Next step: put some tooling around TypeScript to automate everything.
Graph Query Language.
It’s a thing now. Leave it to Facebook to come up with a completely misleading name.
It is true a tree is a graph. Querying is only one of the things it helps you with. It is not a language.
It is a specification that has been around since 2012 that is a huge improvement over REST that let’s you not only query, but provides a simple view for users doing CRUD on legacy systems in an efficient way.
If it has a dirty secret, it is that programmers have to figure out how to turn the specification into something that does more than just an http request/response. The challenge programmers now have is to figure out is how to marshal multiple resources from one call into a response that conforms the query.
This makes it easy for clients. When they ask for something, they get back a response in the same format as they ask for. It allows them to concentrate on the model. The view/presenter/controller becomes trivial for the people actually using the data.
Back to the topic. What is a spreadsheet? I have been reading “Elements of Programming” by Alexander Stepanov and was surprised to learn the latest fashion in the computer science world seems to be something I learned as a grad student in the second year of getting my MA at the University of Hawaii in math. In the course Logic and Set Theory I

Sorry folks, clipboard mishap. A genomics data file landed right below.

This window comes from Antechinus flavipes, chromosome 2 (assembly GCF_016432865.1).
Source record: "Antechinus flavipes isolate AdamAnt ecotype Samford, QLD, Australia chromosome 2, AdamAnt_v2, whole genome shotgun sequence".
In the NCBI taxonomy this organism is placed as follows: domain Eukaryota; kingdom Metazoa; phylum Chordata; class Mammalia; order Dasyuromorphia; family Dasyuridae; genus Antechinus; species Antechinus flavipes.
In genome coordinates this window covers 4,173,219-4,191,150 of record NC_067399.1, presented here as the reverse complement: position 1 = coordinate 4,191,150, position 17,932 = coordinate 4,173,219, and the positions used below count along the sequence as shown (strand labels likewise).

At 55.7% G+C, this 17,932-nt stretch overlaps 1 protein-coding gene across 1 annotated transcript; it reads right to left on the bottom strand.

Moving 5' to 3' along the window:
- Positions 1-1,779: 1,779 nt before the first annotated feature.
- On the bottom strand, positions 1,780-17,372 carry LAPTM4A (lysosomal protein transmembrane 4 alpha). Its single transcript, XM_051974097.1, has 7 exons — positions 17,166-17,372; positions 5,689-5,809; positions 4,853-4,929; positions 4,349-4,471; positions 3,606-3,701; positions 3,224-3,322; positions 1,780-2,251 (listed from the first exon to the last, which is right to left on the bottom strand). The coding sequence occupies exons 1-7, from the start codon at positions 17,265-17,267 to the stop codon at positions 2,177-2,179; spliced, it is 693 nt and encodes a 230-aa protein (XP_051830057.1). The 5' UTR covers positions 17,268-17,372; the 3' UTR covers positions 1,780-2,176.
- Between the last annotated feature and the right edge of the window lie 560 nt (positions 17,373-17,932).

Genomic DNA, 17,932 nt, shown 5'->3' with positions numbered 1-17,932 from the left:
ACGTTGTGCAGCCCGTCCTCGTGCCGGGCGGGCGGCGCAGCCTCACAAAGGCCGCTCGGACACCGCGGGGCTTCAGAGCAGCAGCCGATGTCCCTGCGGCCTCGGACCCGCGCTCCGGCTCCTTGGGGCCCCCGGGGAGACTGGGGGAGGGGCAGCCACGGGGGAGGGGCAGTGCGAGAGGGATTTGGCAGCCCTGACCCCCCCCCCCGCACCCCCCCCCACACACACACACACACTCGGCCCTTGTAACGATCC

learned a mathematical concept is defined by what rules it satisfies. (C++ Concepts [Lite] is a watered down version of this.) A vector space is any set with a commutative addition and scalar multiplication satisfying the distributive law. Today’s subway reading was http://gauss.cs.ucsb.edu/~aydin/GraphBLAS_API_C.pdf. At this point anyone without a PhD in math might want to stop reading, but I’ll jot down a few thoughts. They can be made mathematically rigorous using the language of Cartesian Closed Categories.